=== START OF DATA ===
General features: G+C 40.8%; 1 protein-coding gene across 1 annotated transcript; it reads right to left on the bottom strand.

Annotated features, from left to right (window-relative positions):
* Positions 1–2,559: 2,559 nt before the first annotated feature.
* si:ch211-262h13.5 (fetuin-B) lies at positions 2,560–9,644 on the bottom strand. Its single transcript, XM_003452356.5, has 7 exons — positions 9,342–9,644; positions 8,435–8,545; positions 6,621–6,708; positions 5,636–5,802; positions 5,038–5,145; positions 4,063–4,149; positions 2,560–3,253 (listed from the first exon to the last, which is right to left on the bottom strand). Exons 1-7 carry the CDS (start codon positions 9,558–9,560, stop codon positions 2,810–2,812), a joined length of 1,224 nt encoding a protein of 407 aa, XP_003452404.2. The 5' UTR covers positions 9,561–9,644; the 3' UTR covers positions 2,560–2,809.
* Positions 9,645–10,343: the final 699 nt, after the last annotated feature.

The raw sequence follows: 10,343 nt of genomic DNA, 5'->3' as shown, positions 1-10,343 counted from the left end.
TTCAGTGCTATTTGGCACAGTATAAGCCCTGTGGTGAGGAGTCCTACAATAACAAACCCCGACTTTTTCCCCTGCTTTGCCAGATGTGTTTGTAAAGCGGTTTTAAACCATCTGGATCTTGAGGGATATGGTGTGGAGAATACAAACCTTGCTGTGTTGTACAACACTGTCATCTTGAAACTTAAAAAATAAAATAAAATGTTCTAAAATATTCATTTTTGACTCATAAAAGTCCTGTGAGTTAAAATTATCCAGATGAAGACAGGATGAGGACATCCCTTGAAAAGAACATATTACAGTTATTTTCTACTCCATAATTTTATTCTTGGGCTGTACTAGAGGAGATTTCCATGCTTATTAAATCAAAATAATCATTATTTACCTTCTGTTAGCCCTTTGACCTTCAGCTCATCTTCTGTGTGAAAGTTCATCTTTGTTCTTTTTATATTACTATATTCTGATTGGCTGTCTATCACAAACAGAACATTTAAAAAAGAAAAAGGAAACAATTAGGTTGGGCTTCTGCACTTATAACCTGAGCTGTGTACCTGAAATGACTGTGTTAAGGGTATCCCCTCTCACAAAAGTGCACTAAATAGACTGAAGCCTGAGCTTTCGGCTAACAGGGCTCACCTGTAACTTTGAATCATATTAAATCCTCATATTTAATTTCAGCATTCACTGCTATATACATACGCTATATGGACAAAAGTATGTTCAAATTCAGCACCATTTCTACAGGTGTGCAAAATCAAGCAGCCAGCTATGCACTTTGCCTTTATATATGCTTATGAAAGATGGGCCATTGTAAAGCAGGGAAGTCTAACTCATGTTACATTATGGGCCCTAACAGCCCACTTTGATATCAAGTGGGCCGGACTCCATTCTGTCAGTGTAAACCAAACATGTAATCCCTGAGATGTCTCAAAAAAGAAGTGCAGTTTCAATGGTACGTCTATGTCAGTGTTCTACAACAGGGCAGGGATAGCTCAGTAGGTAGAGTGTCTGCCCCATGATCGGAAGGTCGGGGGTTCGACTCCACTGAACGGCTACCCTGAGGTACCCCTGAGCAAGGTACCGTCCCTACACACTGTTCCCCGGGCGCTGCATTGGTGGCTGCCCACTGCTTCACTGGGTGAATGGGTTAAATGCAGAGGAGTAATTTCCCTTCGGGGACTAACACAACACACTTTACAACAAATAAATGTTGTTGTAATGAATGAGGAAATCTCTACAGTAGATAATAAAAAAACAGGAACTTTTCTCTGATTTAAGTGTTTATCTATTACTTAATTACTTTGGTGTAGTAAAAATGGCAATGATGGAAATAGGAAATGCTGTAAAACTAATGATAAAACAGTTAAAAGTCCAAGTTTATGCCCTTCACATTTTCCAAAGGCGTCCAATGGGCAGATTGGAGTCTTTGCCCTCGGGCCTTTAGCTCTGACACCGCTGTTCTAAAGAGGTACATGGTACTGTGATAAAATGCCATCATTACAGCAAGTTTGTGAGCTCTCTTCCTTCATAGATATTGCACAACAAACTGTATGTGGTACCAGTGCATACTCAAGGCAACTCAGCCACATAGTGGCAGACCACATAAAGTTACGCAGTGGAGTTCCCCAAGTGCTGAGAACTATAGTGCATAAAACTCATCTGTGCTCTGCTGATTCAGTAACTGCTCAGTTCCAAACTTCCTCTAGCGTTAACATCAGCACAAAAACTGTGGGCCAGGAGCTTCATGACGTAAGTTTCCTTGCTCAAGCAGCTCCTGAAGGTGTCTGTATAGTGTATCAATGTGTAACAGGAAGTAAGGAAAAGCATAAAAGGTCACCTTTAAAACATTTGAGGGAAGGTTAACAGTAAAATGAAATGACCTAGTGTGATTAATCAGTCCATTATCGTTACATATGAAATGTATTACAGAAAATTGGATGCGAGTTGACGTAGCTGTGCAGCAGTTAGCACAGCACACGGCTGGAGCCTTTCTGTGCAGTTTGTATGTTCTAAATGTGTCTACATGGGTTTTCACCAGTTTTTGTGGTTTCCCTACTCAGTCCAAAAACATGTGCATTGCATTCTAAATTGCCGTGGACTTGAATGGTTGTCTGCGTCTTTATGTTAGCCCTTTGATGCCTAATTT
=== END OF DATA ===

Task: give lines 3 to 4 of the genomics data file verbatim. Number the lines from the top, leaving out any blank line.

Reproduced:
* Positions 1–2,559: 2,559 nt before the first annotated feature.
* si:ch211-262h13.5 (fetuin-B) lies at positions 2,560–9,644 on the bottom strand. Its single transcript, XM_003452356.5, has 7 exons — positions 9,342–9,644; positions 8,435–8,545; positions 6,621–6,708; positions 5,636–5,802; positions 5,038–5,145; positions 4,063–4,149; positions 2,560–3,253 (listed from the first exon to the last, which is right to left on the bottom strand). Exons 1-7 carry the CDS (start codon positions 9,558–9,560, stop codon positions 2,810–2,812), a joined length of 1,224 nt encoding a protein of 407 aa, XP_003452404.2. The 5' UTR covers positions 9,561–9,644; the 3' UTR covers positions 2,560–2,809.